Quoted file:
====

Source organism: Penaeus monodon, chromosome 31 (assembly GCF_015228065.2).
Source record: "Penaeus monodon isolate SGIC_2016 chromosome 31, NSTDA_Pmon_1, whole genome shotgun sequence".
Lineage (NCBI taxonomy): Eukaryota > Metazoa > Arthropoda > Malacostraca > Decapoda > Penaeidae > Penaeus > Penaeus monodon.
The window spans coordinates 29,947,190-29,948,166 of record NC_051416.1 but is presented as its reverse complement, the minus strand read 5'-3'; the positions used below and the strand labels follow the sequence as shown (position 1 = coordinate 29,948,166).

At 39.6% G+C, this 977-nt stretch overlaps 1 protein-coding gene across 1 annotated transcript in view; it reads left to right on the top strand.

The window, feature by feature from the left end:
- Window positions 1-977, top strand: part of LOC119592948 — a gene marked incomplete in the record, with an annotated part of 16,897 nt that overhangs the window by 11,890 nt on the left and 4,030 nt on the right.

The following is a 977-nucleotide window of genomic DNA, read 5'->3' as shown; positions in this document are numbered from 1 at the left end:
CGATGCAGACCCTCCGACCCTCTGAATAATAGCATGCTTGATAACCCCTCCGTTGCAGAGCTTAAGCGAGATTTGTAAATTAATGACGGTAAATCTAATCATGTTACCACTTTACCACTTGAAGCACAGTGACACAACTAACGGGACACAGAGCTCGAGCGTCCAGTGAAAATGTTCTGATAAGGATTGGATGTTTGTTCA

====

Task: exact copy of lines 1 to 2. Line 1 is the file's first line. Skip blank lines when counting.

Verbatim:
Source organism: Penaeus monodon, chromosome 31 (assembly GCF_015228065.2).
Source record: "Penaeus monodon isolate SGIC_2016 chromosome 31, NSTDA_Pmon_1, whole genome shotgun sequence".